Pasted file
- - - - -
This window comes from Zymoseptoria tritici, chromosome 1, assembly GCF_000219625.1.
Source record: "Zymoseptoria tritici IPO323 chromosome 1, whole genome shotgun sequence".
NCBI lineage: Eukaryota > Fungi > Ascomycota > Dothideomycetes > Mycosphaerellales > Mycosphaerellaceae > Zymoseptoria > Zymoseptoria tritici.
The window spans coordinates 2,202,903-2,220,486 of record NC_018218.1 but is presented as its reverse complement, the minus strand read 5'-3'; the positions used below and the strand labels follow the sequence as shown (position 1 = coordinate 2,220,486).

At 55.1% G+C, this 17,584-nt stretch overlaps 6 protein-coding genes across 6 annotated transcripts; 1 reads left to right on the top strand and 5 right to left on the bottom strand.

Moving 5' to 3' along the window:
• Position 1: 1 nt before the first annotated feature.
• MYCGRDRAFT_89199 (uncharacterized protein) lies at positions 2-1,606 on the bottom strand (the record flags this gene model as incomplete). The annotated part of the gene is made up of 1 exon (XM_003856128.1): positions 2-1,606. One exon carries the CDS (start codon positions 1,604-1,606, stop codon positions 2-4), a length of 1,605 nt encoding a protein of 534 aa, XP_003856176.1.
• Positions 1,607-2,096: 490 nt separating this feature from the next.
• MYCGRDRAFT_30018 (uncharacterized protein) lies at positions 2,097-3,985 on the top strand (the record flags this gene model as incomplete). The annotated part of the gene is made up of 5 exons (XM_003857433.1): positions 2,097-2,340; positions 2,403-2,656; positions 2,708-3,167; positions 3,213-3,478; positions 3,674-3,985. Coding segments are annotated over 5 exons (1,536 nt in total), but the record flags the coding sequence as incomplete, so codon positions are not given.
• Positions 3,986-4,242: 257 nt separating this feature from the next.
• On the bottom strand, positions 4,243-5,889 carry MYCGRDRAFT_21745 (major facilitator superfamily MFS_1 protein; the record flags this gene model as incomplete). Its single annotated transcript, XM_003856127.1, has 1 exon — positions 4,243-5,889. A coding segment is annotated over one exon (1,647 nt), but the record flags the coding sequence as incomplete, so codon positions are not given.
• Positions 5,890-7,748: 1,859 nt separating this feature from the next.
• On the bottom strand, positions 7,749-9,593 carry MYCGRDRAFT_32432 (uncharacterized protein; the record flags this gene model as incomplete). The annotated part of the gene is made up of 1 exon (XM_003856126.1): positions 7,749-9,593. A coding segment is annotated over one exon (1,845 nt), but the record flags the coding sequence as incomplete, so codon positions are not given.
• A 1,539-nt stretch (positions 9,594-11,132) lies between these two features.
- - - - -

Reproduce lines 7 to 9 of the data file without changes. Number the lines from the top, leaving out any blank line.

• Position 1: 1 nt before the first annotated feature.
• MYCGRDRAFT_89199 (uncharacterized protein) lies at positions 2-1,606 on the bottom strand (the record flags this gene model as incomplete). The annotated part of the gene is made up of 1 exon (XM_003856128.1): positions 2-1,606. One exon carries the CDS (start codon positions 1,604-1,606, stop codon positions 2-4), a length of 1,605 nt encoding a protein of 534 aa, XP_003856176.1.
• Positions 1,607-2,096: 490 nt separating this feature from the next.